Again I say, I’m not a professional writer. I’m not even a published one. I never took any formal Creative Writing classes although I have been wanting to do that for a long time. Albeit all of that, a lot of people contact me asking me for general advice on how to write a story or a poem. Others send me their work requesting my help and input. Naturally, it gives me a sense of pride to see that others think of me as someone whose opinion matters. I try to take the task seriously but more often than not, I’m not that good as an instructor when it comes to writing. Anyhow, this is just an attempt to explain some basic rules that you should follow when you are writing a story. These are my own personal guidelines that I learned by reading countless fictional stories and scanning through creative writing lessons online.
– Obey the rules of grammar, punctuations and spelling! This is THE most common mistake in all the pieces of inexperienced writers. It pains my brain and my eyes when I see a story or a poem that could’ve been great if not for the shameful grammatical errors. Punctuations are very important and often neglected by many. They make the story easier to read and less confusing. Spelling mistakes are just a sign of laziness. Don’t you have a spelling checker?!
– Never use abbreviations. This is somewhat related to the previous rule but it had to be mentioned alone because the younger generation (speaking as if I’m old) tend to abbreviate everything! Remember, using 2 instead of to and 4 instead of for can only be done when you are texting someone.
– Maintain a consistent style and tone. If you are using the first person narrative format stick to it and don’t switch to other formats. If your story is basically a romantic one, keep it that way. Don’t insert some aliens, a sudden police car chase or make it overtly funny. Otherwise, you’ll lose the reader’s sense of romance and you’ll turn your story into an Indian movie.
– Don’t use adjectives and adverbs excessively. This is also a common mistake because many think it adds something to the writing when in fact it takes away from it. The hot blazing golden sun shined brightly over the blue lazy waters. Do you see what’s wrong with the previous sentence?
– Divide and conquer! Well, not exactly. If your story is long then it would be smart to divide it into multiple chapters. Each chapter should have a central theme or event. Each chapter should end in a way that makes the reader look forward to the following one. That what makes the reader finish a novel in one day instead of reading it on and off for a couple of weeks. Be careful not to overuse cliff hangers because they can get old.
– There must be action! By action I don’t mean cars flipping over and explosions. However, a story that has nothing but dialogue can get boring. The characters should move and go through multiple events that shape up the story. Of course, don’t over do it.
– The dialogue should be realistic and interesting. I admit that this is not one of my strengths. Your dialogue should be believable in the context of the story. It should sound normal and flow easily. You must keep clear who is saying what because it is very annoying for a reader when he or she gets mixed up.
– Keep vulgarity to a minimum. Don’t use cuss words unless you absolutely have to in order to get a point to the reader or if the character requires that. Describing love scenes can be tricky and becomes vulgar if you are not careful.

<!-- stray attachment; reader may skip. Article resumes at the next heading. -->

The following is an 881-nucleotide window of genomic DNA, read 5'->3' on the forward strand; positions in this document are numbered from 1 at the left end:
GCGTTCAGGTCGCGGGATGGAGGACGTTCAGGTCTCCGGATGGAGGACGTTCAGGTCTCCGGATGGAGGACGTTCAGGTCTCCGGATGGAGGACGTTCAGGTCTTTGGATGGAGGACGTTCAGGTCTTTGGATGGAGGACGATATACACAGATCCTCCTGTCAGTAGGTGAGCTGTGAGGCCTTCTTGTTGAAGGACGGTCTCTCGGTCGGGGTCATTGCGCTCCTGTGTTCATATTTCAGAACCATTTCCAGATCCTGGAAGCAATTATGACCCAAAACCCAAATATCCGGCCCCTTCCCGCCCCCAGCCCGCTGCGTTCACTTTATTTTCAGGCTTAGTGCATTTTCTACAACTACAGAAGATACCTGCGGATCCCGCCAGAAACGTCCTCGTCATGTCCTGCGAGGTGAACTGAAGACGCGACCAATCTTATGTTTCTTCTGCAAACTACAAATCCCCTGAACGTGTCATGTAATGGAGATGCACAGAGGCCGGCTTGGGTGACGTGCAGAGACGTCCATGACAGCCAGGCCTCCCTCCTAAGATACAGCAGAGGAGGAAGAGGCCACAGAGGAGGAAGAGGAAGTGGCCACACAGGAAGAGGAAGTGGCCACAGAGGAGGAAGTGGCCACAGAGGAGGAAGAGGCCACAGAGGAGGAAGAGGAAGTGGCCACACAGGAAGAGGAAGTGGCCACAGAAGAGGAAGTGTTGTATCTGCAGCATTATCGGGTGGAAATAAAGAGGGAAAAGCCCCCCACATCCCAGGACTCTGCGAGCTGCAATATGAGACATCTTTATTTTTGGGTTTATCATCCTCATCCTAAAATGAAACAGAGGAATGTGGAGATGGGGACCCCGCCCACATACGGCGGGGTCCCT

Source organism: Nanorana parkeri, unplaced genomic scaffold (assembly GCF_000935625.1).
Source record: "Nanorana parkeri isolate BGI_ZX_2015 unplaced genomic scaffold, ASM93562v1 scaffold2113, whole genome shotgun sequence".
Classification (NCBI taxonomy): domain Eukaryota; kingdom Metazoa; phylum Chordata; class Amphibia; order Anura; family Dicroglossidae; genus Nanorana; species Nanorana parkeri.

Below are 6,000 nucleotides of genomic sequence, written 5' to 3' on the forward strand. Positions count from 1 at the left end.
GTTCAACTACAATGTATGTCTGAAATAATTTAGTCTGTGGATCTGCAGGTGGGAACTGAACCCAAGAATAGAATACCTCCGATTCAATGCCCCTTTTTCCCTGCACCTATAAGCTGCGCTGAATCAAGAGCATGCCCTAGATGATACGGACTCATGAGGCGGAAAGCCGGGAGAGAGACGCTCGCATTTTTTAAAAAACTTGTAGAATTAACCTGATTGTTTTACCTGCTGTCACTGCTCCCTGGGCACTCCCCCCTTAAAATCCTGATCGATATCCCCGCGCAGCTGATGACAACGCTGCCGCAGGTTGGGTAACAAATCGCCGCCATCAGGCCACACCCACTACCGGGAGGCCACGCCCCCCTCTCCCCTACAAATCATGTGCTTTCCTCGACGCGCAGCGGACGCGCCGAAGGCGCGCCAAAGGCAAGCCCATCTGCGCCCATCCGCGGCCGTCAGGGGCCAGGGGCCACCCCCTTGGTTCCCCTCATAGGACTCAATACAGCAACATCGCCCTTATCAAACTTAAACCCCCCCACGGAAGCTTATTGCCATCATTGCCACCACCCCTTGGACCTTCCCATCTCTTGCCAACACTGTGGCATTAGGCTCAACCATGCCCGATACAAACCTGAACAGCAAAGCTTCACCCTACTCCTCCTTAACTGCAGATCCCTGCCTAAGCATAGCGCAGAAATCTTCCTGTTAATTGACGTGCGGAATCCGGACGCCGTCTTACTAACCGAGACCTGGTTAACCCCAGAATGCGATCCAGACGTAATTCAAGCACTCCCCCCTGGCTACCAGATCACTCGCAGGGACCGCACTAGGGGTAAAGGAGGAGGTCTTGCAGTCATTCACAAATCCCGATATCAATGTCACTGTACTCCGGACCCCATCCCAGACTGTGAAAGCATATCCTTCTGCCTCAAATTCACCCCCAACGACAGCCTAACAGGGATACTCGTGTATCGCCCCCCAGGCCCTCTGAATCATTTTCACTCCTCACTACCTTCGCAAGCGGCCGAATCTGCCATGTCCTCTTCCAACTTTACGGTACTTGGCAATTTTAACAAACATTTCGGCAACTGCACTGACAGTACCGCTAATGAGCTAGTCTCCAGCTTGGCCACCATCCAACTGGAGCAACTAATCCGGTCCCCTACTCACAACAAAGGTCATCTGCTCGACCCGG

– Create complex characters. I can’t stress this enough. The difference between a good writer and a bad writer is most evident in their choice of characters for the story. Try to stay away from one dimensional characters such as the evil man who does nothing but bad things and the hero whose only goal is to save lives and be a good man! Humans are much more complex than that and you should make your characters multidimensional and as the reader flip through the pages, he gets to learn more about them and connects to them.
– Balance your descriptions. Describing anything too much can be irritating to the reader and describing too little can make the reader unable to imagine what is going on and subsequently disengage from the story. It’s a hard formula to master. Use details when you want the reader to feel intimate with the place and what is going on or when it’s an unusual place and the readers need further description. You can skip describing some major elements when you want the reader to picture the surroundings in their own way instead of being restrained by your view. There is nothing exactly right or wrong when it comes to this. It all depends on your personal taste.
– If you don’t have a plot, you don’t have a story. The plot is the most important component of any story. A good plot can make people read your story even if you didn’t abide by all the rules above! There’s nothing really to instruct here. It just needs to be interesting. It has to have the reader waiting to see how the characters develop, how the events play out and how everything comes together in the end. It’s best if you keep your ending unpredictable but don’t force it. It’s fine to have a predictable ending as long as the story itself makes you want to know how did it come to that particular ending.
– Once you’re done with your story, leave it aside. Hide it away in a drawer and forget about it for a couple of weeks or months then read it again. I assure you you’ll find many things that you want to change, mistakes you haven’t paid attention for, some weird contradictions, a confusing time line and such things that you can only spot once you have managed to get the story out of your head and read it as if you’re reading a new novel for the first time.
That is all I have in my mind right now. I hope this will benefit someone someday. The best of luck to all aspiring writers out there!